Artist: De Arma
Album: Lost, Alien and Forlorn
Genre: Post-rock / Black Metal
Release Date: July 2nd 2013
De Arma, a joint effort of Andreas Pettersson (of Armagedda & Lönndom fame) and vocalist Frank Allain (Fen) and drummer Johan Marklund, have released their first album Lost, Alien and Forlorn.
As the title of the album predicts, Lost, Alien and Forlorn brings us to a place of despair and desolation. As their label Trollmusic describes it: This is the soundtrack for the final days when you sit lonely in your room, the bleak light of the atomic winter crawling through the sallow window, watching the walls come down.
Musically De Arma bring a sound similar to Anathema, Opeth and Katatonia, yet with less use of extreme drums and distortion in the guitars, or -more recent- Aoria, Here and there, hints to gloomy psychedelic rock such as Pink Floyd in their most longing recordings arise, and the love of De Arma for all things black metal is clear from the use of blast beats, chords and distorted vocals here and there. Add dashes of pop-rock, gothic rock like Tiamat, a tiny bit of Placebo and you might get an impression of the sound of Lost, Alien and Forlorn.
The overall style of Lost, Alien and Forlorn is clearly post-rock. Post-rock of the heavier kind, but more appeased than progressive rock nonetheless. The vocals on this recording are both a positive and negative point: positive because they sound so honest and from the heart that you can't be left untouched, and negative because they aren't stable at all. Regardless, it is precisely this fragile singing that adds even more to the impression that De Arma are letting you in to their very personal thoughts and struggles.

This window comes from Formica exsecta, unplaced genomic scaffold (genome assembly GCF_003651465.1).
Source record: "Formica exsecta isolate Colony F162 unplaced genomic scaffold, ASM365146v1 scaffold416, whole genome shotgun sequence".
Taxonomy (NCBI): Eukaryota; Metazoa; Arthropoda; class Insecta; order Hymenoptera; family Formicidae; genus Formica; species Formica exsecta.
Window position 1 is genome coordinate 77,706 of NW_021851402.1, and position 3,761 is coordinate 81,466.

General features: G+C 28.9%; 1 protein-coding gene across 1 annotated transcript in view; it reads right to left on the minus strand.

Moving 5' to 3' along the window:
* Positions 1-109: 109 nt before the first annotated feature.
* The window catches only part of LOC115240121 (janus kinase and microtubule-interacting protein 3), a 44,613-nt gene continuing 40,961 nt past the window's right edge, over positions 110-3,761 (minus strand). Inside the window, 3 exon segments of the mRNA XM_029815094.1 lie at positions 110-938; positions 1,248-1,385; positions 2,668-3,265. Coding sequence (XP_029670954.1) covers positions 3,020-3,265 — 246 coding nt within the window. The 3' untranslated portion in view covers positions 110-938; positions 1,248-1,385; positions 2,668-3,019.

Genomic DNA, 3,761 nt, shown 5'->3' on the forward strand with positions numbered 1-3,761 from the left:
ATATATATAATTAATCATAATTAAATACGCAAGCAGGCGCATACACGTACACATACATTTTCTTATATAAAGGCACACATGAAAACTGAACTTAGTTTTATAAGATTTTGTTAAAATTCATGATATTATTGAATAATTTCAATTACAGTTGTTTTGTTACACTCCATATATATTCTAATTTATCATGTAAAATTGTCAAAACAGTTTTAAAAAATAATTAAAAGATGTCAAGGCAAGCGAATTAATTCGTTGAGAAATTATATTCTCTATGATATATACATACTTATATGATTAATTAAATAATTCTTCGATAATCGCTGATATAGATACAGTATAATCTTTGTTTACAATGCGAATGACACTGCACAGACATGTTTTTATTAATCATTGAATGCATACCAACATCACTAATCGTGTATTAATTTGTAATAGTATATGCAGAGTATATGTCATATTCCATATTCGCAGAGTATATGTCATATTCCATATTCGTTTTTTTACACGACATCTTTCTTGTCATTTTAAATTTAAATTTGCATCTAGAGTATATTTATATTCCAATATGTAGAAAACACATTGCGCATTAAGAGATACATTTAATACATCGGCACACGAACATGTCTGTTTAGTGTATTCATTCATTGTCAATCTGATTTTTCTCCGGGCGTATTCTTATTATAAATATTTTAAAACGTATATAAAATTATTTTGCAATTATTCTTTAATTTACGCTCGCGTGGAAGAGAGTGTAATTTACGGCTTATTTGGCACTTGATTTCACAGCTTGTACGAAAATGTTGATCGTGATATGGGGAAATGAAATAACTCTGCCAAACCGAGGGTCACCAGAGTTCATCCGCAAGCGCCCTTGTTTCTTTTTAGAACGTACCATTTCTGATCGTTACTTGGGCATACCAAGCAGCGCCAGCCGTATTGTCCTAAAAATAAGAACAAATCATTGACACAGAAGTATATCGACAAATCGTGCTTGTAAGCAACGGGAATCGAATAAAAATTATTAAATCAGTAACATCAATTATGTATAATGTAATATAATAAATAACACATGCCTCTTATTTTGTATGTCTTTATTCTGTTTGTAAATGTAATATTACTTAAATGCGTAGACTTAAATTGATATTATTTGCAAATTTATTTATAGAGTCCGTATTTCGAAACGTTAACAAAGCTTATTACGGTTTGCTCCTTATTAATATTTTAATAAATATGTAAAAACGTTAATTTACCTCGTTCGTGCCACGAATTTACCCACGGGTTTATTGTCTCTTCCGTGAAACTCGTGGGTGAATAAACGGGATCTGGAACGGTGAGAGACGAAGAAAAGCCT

The vocals are mixed deep into the mix of heavy chords, which gives a special effect. The lyrics are clearly articulated, so that the story of despair and desolation is coming across even stronger.
The tracks that stand out on Lost, Alien and Forlorn are “The Tower” with its blend of progressive rock and post-rock, “Left To Hide”, with its delicate balance between elements of progressive metal, extreme vocals and doomy melancholy, and “Behind These Filthy Panes”, a hypnotic sad yet beautiful song that has the deep sense of longing we know from Anathema, with a lovely combination of extreme and clean vocals.
To sum it up: Lost, Alien and Forlorn by De Arma is an invitation of this Swedish/English combo into their very personal world, with their struggles and skeletons in the closet. It is by far not perfect, in a sense that the production is sloppy here and there and the vocals are unbalanced – yet nothing of that seems to disturb me, as it brings a sense of honesty to the recording.
Take a Listen: Left to Hide
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